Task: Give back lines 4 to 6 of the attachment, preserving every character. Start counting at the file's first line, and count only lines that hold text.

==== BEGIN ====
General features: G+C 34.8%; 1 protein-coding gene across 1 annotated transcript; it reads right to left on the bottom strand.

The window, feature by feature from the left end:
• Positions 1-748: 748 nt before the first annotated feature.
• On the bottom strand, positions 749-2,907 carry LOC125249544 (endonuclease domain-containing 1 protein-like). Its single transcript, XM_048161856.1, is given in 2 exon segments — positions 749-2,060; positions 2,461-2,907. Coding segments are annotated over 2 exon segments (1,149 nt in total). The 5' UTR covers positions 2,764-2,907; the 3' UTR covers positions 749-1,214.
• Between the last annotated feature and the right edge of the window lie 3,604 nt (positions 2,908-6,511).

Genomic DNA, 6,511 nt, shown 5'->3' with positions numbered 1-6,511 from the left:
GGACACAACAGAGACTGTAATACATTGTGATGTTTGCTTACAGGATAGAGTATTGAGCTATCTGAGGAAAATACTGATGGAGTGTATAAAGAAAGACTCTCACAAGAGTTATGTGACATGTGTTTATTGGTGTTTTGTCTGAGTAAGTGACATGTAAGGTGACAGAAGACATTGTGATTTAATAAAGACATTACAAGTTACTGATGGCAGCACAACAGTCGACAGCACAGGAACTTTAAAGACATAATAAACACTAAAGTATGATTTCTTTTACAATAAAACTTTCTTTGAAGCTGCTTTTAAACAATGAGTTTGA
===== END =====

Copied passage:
• On the bottom strand, positions 749-2,907 carry LOC125249544 (endonuclease domain-containing 1 protein-like). Its single transcript, XM_048161856.1, is given in 2 exon segments — positions 749-2,060; positions 2,461-2,907. Coding segments are annotated over 2 exon segments (1,149 nt in total). The 5' UTR covers positions 2,764-2,907; the 3' UTR covers positions 749-1,214.
• Between the last annotated feature and the right edge of the window lie 3,604 nt (positions 2,908-6,511).

Genomic DNA, 6,511 nt, shown 5'->3' with positions numbered 1-6,511 from the left: